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On 30 November, in the Sala Regia of the Vatican Apostolic Palace, Cardinal Pietro Parolin, Secretary of State of His Holiness, will award the Ratzinger Prize 2023 to the Reverend Professor Pablo Blanco Sarto and Professor Francesc Torralba. The ceremony will begin at 17.00 and will be characterized by reflection on Joseph Ratzinger-Benedict XVI’s legacy almost a year after his death.
In the morning, at 8.15, Mass will be celebrated in his memory in the Vatican Grottoes.

The previous afternoon, 29 November, at the Pontifical Gregorian University, a study conference will be held in English on the theme “Benedict XVI’s Legacy”, beginning at 17.00.

Pablo Blanco Sarto was born on 12 July 1964 in Zaragoza, Spain. He studied Hispanic philology at the University of Navarra. In Rome he completed his studies in theology at the Pontifical University of the Holy Cross, then beginning his degree and then his doctorate in philosophy, on the thought of Luigi Pareyson (1918-1991). He was ordained a priest on 21 September 1997. In 2005 he concluded his doctorate in dogmatic theology at the University of Navarra, with a study on the fundamental theology and theology of religions of Joseph Ratzinger. He is currently full professor at the University of Navarra in the areas of ecumenism, sacramental theology and ministry. He collaborates with the Institut Papst Benedikt XVI of Regensburg, Germany, numerous Spanish and Latin American academic institutions, various publishing houses and pastoral and theological journals. He is a member of the editorial committee of the Opera omnia of Joseph Ratzinger in Spanish at the BAC. He is the author of numerous studies and books on the life, thought and work of Joseph Ratzinger – Benedict XVI.

Francesc Torralba Roselló is a philosopher and theologian. He was born in Barcelona on 15 May 1967, and is married with five children. He was awarded doctorates in philosophy from the University of Barcelona (1992), in theology from the Faculty of Theology of Catalonia (1997), in pedagogy from Ramon Llull University (2018), and in Christian history, archaeology and arts from the Ateneu Universitari Sant Pacià, Antoni Gaudí Faculty (2022). He is currently an accredited professor at Ramon Llull University and holds courses and seminars in other universities in Spain and America. He alternates teaching activity with his commitment to writing and communicating his thought, oriented towards philosophical anthropology and ethics. A prolific author, he has published more than 1800 articles and over 100 books.


The Ratzinger Prize is the principal initiative of the Joseph Ratzinger-Benedict XVI Vatican Foundation. It is awarded, as established by the statutes, to “scholars who are distinguished by particular merits in the activity of publication and/or scientific research”. In recent years, the scope of the prizewinners has extended also to the arts practiced with Christian inspiration.

The candidatures for the Prize are proposed to the Holy Father for his approval, by the Foundation’s Scientific Committee, made up of five members appointed by the Pope. This is composed of Cardinals Kurt Koch (Prefect of the Dicastery for Promoting Christian Unity), Luis Ladaria Ferrer (Prefect emeritus of the Dicastery for the Doctrine of the Faith), Gianfranco Ravasi (President emeritus of the Pontifical Council for Culture), Archbishop Salvatore Fisichella (Pro-Prefect of the Dicastery for Evangelization) and Bishop Rudolf Voderholzer (Bishop of Regensburg and President of the Institut Papst Benedikt XVI).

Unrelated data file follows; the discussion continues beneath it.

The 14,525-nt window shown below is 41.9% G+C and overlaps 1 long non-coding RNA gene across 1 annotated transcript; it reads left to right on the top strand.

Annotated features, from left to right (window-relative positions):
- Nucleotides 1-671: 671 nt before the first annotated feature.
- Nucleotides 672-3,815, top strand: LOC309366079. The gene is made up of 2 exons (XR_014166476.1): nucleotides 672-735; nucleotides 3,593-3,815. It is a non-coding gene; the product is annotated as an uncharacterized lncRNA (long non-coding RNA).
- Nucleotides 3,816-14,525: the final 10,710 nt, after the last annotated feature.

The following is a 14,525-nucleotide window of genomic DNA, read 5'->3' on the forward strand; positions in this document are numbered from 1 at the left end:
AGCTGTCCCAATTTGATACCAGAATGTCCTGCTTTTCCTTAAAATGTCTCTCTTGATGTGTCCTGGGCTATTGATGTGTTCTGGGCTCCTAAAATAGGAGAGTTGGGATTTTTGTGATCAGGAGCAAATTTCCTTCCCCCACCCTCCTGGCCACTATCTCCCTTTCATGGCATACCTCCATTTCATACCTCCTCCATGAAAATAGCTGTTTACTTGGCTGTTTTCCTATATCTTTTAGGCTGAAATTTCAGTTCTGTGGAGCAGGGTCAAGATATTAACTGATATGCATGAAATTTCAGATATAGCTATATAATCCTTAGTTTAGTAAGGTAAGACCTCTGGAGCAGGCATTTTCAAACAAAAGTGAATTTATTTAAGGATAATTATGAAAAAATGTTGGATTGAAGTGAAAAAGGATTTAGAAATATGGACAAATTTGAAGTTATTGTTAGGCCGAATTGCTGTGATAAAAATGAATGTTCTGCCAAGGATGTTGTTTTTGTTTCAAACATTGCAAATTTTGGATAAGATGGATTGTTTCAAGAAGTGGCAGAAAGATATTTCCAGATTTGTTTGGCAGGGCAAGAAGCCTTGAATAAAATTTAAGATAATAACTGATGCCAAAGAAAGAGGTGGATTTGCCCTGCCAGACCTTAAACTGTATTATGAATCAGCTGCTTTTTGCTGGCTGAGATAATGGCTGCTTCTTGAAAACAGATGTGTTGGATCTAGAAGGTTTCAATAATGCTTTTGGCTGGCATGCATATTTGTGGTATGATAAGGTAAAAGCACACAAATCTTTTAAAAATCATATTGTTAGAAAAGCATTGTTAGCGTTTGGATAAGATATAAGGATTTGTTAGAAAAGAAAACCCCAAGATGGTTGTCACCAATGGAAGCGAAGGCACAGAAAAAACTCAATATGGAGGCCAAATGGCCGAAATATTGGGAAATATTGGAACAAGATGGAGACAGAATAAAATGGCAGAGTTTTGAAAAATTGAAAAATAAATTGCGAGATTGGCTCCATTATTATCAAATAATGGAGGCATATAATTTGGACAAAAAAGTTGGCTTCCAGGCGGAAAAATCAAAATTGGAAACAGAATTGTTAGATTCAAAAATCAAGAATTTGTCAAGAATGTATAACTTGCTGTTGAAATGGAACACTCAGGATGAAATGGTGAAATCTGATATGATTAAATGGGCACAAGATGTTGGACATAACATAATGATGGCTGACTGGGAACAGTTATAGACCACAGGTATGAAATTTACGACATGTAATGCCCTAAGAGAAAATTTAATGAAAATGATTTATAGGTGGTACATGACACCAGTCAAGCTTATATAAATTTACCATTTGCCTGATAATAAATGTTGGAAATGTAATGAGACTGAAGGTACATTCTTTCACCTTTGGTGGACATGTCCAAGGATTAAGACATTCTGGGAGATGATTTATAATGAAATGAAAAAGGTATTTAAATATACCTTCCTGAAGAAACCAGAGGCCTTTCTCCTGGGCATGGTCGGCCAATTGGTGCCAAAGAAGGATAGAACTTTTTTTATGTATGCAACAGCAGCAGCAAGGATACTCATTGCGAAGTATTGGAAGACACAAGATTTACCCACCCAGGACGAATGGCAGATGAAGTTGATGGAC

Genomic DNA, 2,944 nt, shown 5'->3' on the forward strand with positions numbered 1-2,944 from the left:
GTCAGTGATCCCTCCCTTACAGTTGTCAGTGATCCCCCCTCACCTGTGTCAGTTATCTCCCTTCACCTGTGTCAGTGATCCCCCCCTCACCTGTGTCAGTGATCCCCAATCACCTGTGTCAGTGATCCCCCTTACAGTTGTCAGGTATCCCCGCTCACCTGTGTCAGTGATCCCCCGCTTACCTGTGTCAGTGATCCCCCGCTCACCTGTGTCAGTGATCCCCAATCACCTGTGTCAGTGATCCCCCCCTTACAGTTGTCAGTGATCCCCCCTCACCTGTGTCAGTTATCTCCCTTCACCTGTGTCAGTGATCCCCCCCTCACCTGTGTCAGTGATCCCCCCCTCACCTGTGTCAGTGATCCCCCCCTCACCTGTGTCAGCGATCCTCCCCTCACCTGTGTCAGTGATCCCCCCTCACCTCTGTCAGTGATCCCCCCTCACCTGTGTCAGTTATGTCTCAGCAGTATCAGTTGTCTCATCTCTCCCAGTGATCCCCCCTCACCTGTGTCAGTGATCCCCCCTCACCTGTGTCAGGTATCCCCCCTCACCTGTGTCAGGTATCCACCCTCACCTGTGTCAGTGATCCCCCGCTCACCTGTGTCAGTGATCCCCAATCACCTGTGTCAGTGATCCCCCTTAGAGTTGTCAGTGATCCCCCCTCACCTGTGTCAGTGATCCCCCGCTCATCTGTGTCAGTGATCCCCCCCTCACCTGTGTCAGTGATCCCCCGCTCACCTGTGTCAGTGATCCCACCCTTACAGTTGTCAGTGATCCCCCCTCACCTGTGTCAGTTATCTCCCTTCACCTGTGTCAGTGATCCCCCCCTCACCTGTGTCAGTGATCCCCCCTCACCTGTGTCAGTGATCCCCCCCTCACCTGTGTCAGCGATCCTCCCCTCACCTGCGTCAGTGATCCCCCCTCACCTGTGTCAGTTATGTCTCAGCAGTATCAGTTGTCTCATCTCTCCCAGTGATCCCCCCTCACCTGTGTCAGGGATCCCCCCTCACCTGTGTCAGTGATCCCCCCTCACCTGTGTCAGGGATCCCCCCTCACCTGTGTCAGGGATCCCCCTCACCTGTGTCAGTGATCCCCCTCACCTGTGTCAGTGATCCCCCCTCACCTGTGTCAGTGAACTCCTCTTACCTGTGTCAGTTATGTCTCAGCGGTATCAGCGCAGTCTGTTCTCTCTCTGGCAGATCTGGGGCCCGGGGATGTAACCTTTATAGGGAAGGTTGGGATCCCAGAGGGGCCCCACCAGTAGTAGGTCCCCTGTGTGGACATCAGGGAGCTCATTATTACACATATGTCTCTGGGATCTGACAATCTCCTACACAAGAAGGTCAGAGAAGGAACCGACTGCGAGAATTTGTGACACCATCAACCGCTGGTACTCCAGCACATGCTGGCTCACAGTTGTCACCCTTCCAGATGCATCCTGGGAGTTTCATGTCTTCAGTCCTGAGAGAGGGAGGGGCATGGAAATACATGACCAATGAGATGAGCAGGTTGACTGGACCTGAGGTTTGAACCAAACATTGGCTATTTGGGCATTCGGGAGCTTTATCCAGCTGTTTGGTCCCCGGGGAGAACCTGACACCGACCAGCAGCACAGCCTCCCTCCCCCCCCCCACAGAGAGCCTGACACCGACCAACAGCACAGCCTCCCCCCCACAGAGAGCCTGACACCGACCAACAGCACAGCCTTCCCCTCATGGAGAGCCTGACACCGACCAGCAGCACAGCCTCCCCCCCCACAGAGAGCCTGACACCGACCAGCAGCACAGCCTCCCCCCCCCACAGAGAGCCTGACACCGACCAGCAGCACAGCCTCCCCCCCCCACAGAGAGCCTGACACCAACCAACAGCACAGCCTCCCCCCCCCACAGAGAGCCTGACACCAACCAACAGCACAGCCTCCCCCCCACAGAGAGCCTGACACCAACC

The Prize has been awarded annually since 2011, each time to one or two scholars. Including the 2023 edition, there will be a total of 28 prizewinners.

The figures awarded so far have mainly been scholars of dogmatic and fundamental theology, sacred Scripture, patrology, and philosophy, and eminent artists in the fields of music and architecture.

Confirming a global cultural horizon, the prizewinners have been selected from sixteen different countries: Germany (7), France (4), Spain (3), Italy (2), Australia, Brazil, Burkina Faso, Canada, England, Estonia, Greece, Lebanon, Poland, South Africa, Switzerland and the United States.

The prizewinners are not only Catholics, but also of other Christian denominations: one Anglican, one Lutheran, two Orthodox and one of the Jewish faith.


International study conferences

The 11th International Conference organized by the Foundation, to be held at the Notre Dame University of Louaizé, Beirut, from 9 to 10 November 2022, on the tenth anniversary of Benedict XVI’s Apostolic Exhortation Ecclesia in Medio Oriente and his last international journey to Lebanon, had to be postponed due to the international geopolitical situation, following conflict in the region.


The “Razón abierta” Prize, in collaboration with the Francisco de Vitoria University of Madrid. It reached its sixth edition in 2023. The award ceremony was held in the Vatican on 17 October.

The “Ratio et spes” Prize, in collaboration with the Nicolò Copernico University of Toruń, Poland. It reached its fourth edition in 2023. The award ceremony was held on 19 February in Toruń.

Both prizes aim at promoting dialogue between different scientific disciplines, and philosophy and theology. Every year the Foundation awards four scholarships to particularly promising students undertaking doctorates in theology, patristics and Sacred Scripture.

Further information and more complete curricula are available at www.fondazioneratzinger.va.